No products in the cart.
Frog and Toad can teach us some good life lessons. Have you read their story about the garden? Toad sees Frog’s beautiful garden and decides he wants one. So Frog gives him some seeds.
Toad plants them and impatiently watches for them to grow. He paces beside the garden; he shouts at the seeds, “Start growing!”
Frog reassures him: “Leave them alone for a few days. Let the sun shine on them, let the rain fall on them. Soon your seeds will start to grow.”
But Toad wears himself out trying to do everything he can think of to make those seeds grow. Finally he falls asleep, exhausted; and while he is not looking, the seeds sprout.
“And now you will have a nice garden too,” says Frog.
Toad agrees, but adds, “It was very hard work.”
Lessons from Frog and Toad
While we may smile at Toad’s unnecessary exertion and stress, we may also see a little bit of ourselves in him. Charlotte Mason taught that the goal of education is growth: “Children learn, to Grow” (Vol. 1, p. 171). Yet sometimes we forget some of the basic principles of growth and get ourselves all worked up over what we see or don’t see. Let’s take a breather and remind ourselves of four basic truths about growing.
Growth happens down deep where we can’t see it.
So much of growing occurs under the surface, especially preparation for blooming. Just because we can’t see a dramatic change in a child (yet) doesn’t mean he’s not growing inside. Be patient.
Growth shows up in spurts.
We’ve probably all seen a physical growth spurt in our children over the years, and other types of growth happen in spurts too. As much as we would like to think that education is a steady climb in a certain direction, it’s not. Just as with all of life, there is ebb and flow; a time of resting and preparing, then a time of moving ahead.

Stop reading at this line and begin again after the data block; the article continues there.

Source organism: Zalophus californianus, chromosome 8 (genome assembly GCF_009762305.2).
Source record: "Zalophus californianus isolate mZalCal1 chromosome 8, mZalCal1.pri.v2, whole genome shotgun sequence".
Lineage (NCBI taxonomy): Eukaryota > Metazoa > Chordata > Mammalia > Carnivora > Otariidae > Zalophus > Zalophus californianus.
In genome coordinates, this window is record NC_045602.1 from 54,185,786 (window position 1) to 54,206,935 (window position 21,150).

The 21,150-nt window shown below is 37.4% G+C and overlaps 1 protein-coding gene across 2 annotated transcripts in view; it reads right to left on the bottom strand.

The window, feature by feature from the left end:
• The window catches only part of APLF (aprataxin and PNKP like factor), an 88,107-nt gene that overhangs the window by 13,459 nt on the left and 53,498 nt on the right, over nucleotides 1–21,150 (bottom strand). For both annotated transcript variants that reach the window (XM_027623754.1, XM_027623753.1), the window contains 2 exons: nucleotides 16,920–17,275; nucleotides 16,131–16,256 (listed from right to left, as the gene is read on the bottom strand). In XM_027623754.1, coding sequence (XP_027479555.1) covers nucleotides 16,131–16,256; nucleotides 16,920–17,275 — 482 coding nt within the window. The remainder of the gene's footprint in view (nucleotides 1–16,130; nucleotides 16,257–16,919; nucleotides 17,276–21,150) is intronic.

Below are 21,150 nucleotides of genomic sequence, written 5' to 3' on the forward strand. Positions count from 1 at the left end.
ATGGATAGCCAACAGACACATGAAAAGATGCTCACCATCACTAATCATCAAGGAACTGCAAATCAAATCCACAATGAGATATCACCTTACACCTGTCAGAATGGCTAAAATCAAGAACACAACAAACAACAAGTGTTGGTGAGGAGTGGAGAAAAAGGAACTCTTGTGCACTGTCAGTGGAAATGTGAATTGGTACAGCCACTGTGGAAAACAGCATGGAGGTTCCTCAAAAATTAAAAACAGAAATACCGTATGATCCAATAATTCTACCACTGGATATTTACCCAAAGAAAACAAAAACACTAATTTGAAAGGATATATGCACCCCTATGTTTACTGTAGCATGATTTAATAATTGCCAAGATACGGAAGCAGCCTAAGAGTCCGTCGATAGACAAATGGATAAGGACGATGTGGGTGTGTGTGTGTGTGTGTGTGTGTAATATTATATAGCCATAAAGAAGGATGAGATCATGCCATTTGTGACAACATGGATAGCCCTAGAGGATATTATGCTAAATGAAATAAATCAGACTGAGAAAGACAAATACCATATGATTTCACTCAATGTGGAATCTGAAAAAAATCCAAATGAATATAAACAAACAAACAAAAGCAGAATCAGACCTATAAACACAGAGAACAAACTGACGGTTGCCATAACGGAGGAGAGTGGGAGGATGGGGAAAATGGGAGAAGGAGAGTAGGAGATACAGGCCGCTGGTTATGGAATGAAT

Therefore, we would do well not to confine our focus to just one day of education, or one week, or one month. We can get a better perspective if we look at a whole season of growth. How has the child grown over the school year? How has he grown comparing this year with last year? Look at the big picture.
Sometimes we run ourselves ragged when we don’t need to.
Poor Toad wore himself out trying to do everything he could think of to push those seeds to grow. He didn’t realize that he was already doing what was most important: providing good soil, a sunny spot, and rain. He just needed to calm down and add some time.
Some of us just need to calm down and add some time for a child to grow. It’s easy to stress out when growth hasn’t appeared by our self-imposed deadline. But if we have provided what is most necessary, there is no need to run around looking for ways to force that natural growth.
So what is most necessary? I hear some of you asking. That is the question we will be discussing over the next few weeks. Read on.
Growth is a natural process in the right circumstances.
God made plants to grow in the right set of circumstances. And He made people the same way. Growth will happen if we focus on three essential things.
- Provide the right atmosphere.
- Pull the weeds.
- Nourish the plant.
Over the next few weeks we will look at each one of those essentials for a growing time. Not every plant will look the same; each one’s growth will be unique. But we can encourage that individual growth if we make sure of these three things. It doesn’t have to be as hard as some of us make it. Trust the process.
Education is all about growing, not just knowing. I hope this series will be a good reminder to us to be patient, look at the big picture, calm down, and trust the process.